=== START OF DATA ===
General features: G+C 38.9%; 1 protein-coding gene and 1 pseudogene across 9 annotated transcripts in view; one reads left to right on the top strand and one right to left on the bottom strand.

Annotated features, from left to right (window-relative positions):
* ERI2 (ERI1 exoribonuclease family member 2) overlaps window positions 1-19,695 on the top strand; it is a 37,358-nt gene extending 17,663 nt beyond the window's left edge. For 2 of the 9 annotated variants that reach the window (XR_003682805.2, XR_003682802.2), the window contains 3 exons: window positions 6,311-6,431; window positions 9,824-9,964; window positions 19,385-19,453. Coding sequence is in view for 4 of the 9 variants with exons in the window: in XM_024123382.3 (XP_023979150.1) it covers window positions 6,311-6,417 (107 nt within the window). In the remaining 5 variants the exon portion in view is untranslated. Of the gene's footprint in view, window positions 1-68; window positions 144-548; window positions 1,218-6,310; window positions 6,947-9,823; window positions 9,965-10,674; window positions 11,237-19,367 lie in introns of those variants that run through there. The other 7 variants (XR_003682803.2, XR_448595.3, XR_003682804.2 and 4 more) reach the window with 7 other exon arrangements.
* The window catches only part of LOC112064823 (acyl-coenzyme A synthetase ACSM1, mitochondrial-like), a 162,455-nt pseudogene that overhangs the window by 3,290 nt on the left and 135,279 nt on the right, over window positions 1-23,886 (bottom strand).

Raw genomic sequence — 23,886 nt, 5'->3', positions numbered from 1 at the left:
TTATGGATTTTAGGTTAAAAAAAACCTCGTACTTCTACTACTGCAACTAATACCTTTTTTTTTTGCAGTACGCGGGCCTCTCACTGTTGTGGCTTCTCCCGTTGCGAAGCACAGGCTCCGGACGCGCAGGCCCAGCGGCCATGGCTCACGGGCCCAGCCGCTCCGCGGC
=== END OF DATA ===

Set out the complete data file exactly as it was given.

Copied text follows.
General features: G+C 38.9%; 1 protein-coding gene and 1 pseudogene across 9 annotated transcripts in view; one reads left to right on the top strand and one right to left on the bottom strand.

Annotated features, from left to right (window-relative positions):
* ERI2 (ERI1 exoribonuclease family member 2) overlaps window positions 1-19,695 on the top strand; it is a 37,358-nt gene extending 17,663 nt beyond the window's left edge. For 2 of the 9 annotated variants that reach the window (XR_003682805.2, XR_003682802.2), the window contains 3 exons: window positions 6,311-6,431; window positions 9,824-9,964; window positions 19,385-19,453. Coding sequence is in view for 4 of the 9 variants with exons in the window: in XM_024123382.3 (XP_023979150.1) it covers window positions 6,311-6,417 (107 nt within the window). In the remaining 5 variants the exon portion in view is untranslated. Of the gene's footprint in view, window positions 1-68; window positions 144-548; window positions 1,218-6,310; window positions 6,947-9,823; window positions 9,965-10,674; window positions 11,237-19,367 lie in introns of those variants that run through there. The other 7 variants (XR_003682803.2, XR_448595.3, XR_003682804.2 and 4 more) reach the window with 7 other exon arrangements.
* The window catches only part of LOC112064823 (acyl-coenzyme A synthetase ACSM1, mitochondrial-like), a 162,455-nt pseudogene that overhangs the window by 3,290 nt on the left and 135,279 nt on the right, over window positions 1-23,886 (bottom strand).

Raw genomic sequence — 23,886 nt, 5'->3', positions numbered from 1 at the left:
TTATGGATTTTAGGTTAAAAAAAACCTCGTACTTCTACTACTGCAACTAATACCTTTTTTTTTTGCAGTACGCGGGCCTCTCACTGTTGTGGCTTCTCCCGTTGCGAAGCACAGGCTCCGGACGCGCAGGCCCAGCGGCCATGGCTCACGGGCCCAGCCGCTCCGCGGC